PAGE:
In this study we demonstrated a significant increase in the value of PSV in repeat DUS with guidelines with a mean difference of 10.29 (↑) compared with the original DUS [Table 2] and [Figure 2].

Furthermore, there was a significant decrease in the value of EDV in repeat DUS with guidelines with a mean difference of 4.19 (↓) compared with the original DUS [Table 3] and [Figure 3].

Our results indicated a significant negative correlation between age and PSV (cm/s) for the total sample in both original DUS (r=-0.335, P = 0.017) and repeat DUS (r =-0.357, P = 0.011) [Table 4] and [Figure 4].

Moreover, our results showed an insignificant positive correlation between age and EDV (cm/s) for the total sample in both original DUS (r = 0.253, P = 0.076) and repeat DUS (r = 0.247, P = 0.084) [Table 5] and [Figure 5]).

[Figure 6] shows comparison between both original and repeat DUS showing the difference in results of both PSV and EDV.


  Discussion Top


The aim of this study was to carefully reassess and define the erectile hemodynamic status in men who had been assigned a previous diagnosis of venous leak on DUS by re-evaluation of DUS under the guidelines of ASUM [15].

The study included 50 male patients complaining of ED. Their ages ranged from 18 to 50 years old with a mean age of presentation of 32.70 ± 7.18 years. The commonest age of presentation was between 20 and younger than 30 years [29 (58.0%) cases], followed by 11 (22.0%) cases between at least 40 and 50 years of age, and 10 (20.0%) cases between 30 and younger than 40 years of age.

Overall, 50% of the patients previously diagnosed with venous leak were showed to be normal when re-evaluated under the guidelines of ASUM.

The other 50% demonstrated a significant improvement in the value of EDV. The study demonstrated a significant increase in the value of PSV in repeated DUS with a mean difference of 10.29, and a significant decrease in the value of EDV with a mean difference of 4.19 compared with the original DUS. Our results showed a significant negative correlation between age and value of PSV, and an insignificant positive correlation between age and value of EDV for all participants in both original and repeated DUS.

Our results were in agreement with Teloken et al. [12] who studied erectile hemodynamics in men previously diagnosed with venous leak on DUS. In total, 292 patients were included in their study. Mean ± SD age was 44 ± 26 years. On repeat DUS, 19% (56/292) had completely normal hemodynamics and 7% (20/292) had arterial insufficiency only without venous leak. DIC revealed normal hemodynamics in 13% (38/292), whereas in 58% (152/292) of patients, the venous leak diagnosis was confirmed. Overall, 47% (137/292) of patients who had been given a diagnosis of venous leak had completely normal hemodynamics, and in only 43% (126/292) the venous leak diagnosis was confirmed upon repeat vascular testing. In addition, on multivariable analysis, younger age (<45 years), failure to obtain an adequate erection during the original DUS and having more than two vascular risk factors were predictive of a false diagnosis of venous leak.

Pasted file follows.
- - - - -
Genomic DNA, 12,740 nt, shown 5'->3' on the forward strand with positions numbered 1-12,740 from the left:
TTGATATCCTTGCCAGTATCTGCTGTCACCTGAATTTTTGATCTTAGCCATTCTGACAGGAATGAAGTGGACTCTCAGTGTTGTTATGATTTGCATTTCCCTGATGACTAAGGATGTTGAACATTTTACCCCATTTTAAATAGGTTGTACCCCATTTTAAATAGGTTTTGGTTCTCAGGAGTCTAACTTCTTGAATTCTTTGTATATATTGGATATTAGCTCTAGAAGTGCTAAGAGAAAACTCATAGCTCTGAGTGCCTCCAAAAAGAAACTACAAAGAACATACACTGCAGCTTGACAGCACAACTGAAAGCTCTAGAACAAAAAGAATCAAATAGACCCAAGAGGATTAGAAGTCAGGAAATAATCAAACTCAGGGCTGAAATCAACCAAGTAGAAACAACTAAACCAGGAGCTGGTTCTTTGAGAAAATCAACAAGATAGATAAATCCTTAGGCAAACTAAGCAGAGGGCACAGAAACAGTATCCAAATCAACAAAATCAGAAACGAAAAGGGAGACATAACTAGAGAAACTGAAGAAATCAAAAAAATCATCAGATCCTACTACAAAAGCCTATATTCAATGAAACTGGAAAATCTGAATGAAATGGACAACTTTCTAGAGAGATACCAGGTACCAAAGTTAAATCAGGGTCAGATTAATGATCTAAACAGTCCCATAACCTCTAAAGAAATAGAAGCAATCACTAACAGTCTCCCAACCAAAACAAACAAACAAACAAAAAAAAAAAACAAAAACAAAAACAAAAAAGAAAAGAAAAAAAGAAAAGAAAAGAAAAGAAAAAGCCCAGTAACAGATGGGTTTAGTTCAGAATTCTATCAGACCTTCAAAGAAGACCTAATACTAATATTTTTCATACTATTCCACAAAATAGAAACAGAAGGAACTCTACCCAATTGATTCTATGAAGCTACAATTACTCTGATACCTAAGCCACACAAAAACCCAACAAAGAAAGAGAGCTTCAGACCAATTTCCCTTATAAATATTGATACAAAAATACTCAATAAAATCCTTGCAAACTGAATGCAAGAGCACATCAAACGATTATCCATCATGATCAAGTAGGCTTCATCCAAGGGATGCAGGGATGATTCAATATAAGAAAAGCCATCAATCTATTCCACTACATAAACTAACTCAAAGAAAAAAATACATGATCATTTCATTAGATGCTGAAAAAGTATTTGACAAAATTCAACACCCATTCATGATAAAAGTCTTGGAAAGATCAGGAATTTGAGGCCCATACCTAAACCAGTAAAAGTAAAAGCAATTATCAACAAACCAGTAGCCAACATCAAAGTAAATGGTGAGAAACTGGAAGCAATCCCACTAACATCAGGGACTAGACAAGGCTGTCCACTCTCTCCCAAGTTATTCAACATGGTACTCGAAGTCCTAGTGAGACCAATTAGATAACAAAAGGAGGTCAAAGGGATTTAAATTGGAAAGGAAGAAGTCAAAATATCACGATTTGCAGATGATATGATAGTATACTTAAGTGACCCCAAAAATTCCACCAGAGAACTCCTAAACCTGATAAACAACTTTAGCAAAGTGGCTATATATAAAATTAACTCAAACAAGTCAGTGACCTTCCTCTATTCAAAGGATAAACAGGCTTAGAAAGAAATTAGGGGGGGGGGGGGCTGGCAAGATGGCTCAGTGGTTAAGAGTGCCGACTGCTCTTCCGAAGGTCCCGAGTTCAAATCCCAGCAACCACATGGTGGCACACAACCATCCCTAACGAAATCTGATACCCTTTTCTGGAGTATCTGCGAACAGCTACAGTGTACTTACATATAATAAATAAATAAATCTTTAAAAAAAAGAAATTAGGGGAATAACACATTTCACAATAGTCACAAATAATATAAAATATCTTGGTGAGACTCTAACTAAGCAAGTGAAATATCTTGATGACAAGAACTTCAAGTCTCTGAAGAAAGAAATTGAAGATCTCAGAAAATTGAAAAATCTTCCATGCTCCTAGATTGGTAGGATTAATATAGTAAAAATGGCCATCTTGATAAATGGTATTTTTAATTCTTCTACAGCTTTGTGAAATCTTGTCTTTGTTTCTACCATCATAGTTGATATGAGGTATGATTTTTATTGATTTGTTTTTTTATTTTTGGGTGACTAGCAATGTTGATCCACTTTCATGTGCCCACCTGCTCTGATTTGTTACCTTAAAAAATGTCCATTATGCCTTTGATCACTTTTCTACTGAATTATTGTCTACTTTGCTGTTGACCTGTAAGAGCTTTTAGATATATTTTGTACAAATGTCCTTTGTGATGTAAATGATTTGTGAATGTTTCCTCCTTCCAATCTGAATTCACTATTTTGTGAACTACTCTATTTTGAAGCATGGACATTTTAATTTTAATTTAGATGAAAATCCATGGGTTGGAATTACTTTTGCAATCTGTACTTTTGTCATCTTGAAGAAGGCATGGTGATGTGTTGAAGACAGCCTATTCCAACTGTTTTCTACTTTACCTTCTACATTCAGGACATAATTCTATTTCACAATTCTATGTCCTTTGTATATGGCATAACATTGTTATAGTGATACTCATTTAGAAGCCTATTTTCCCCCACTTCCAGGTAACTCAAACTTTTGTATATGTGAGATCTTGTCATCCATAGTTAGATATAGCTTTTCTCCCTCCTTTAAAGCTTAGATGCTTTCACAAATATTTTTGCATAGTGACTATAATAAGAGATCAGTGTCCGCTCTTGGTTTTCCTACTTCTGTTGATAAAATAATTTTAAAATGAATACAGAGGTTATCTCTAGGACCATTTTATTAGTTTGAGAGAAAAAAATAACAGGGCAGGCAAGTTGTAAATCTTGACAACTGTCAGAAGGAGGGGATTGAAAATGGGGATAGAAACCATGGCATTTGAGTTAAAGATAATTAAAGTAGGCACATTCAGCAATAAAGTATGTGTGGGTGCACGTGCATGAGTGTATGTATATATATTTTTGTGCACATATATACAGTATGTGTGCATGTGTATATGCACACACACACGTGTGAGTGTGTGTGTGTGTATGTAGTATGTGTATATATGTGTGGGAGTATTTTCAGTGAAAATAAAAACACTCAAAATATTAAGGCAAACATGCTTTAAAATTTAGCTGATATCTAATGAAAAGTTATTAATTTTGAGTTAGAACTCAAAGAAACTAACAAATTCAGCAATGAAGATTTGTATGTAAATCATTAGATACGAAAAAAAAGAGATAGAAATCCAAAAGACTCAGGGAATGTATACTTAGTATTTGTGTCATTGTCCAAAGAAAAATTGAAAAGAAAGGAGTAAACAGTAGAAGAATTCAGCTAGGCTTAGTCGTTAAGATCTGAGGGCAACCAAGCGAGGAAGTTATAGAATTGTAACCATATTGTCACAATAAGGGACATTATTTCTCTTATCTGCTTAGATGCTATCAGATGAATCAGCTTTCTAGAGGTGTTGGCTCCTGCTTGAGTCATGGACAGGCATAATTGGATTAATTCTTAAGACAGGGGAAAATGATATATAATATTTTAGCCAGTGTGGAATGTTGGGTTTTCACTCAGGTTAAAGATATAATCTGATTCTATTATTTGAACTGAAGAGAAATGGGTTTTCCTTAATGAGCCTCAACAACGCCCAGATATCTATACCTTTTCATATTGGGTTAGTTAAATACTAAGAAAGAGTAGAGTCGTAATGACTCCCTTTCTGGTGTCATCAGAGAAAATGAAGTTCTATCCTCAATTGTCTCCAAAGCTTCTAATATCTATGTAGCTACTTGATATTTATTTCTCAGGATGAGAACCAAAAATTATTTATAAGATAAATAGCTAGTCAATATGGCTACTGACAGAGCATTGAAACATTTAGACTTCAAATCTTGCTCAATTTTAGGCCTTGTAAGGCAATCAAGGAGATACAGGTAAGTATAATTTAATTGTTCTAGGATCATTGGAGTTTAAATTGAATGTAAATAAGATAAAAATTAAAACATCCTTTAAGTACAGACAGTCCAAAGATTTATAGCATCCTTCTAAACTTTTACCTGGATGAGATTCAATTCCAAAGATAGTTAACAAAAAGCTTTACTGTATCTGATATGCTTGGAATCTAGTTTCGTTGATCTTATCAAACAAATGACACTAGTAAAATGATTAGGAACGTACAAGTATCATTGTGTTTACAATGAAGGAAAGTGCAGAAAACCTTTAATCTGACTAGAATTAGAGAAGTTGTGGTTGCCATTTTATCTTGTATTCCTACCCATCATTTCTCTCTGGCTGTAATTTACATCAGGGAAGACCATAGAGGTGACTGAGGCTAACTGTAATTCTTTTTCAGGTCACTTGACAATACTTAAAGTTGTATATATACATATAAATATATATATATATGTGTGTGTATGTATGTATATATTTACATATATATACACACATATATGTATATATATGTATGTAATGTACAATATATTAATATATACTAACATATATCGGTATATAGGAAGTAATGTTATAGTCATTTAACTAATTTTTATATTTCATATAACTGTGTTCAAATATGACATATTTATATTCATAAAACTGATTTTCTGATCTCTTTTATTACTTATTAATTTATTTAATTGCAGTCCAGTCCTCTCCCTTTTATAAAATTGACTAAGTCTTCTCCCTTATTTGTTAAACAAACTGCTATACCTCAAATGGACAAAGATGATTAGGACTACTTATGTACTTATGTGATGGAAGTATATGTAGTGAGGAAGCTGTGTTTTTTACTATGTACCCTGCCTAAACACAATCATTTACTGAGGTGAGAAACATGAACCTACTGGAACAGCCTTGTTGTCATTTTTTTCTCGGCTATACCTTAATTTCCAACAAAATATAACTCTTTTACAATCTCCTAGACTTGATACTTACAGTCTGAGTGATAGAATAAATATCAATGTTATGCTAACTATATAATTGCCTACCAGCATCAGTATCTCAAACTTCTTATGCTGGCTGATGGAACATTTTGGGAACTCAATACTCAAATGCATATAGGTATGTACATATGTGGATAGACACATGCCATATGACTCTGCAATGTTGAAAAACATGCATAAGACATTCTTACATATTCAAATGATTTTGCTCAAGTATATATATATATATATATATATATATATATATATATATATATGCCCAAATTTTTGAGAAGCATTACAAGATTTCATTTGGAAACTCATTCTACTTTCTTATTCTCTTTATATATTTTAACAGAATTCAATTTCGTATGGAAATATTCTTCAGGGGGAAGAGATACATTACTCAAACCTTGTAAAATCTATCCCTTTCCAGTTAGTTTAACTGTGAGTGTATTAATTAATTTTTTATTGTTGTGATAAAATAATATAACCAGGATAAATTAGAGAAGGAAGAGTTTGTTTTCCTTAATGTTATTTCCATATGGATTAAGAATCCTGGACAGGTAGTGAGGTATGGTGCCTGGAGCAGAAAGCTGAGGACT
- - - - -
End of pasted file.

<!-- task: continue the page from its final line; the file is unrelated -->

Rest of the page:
During our study, we observed that changing the site of measurement away from the curve of the CA affected the values of both PSV and EDV. This observation was in line with Pagano and Stahl [16] who conducted a study in the Department of Urology, Columbia University Medical Center, to determine the effects of the CA imaging location on measured penile hemodynamics assessed by PDDU. CA PSV and EDV were measured at three points: the origin of the CA within the penile crus, the proximal CA, and mid-CA. Totally, 104 CAs were imaged in 52 men. Mean PSVs at the crus, proximal, and mid-CA were 52.9 ± 20.2, 29.5 ± 15.1, and 21.6 ± 10.6 cm/s, respectively (P < 0.0001); mean EDVs were 2.1 ± 8.9, 3.2 ± 5.4 and 3.3 ± 3.5 cm/s, respectively (P = 0.1225). The distribution of arteriogenic (P < 0.0001) and venogenic (P < 0.0001) diagnoses both differed significantly by location. Significant differences in vasculogenic diagnoses were also observed in the subgroup of CAs with definite maximal SMR (n = 38, arteriogenic P < 0.0001, venogenic P = 0.007) and in those with valid-for-intromission erections (n = 68, arteriogenic P < 0.0001, venogenic P = 0.0002).

We used standard criteria for the diagnosis of arterial insufficiency and venous leak. Indeed, to date, no age-specific criteria for DUS exist. Which parameter cutoffs are used depends on where on the receiver operator characteristics curve we want to position the patient. This is to say, for example, that if we want to be extremely sensitive in diagnosing arterial insufficiency, we would choose 25 cm/s as cutoff, but if we wanted to be highly specific in our diagnosis, we would choose a cutoff of 35 cm/s.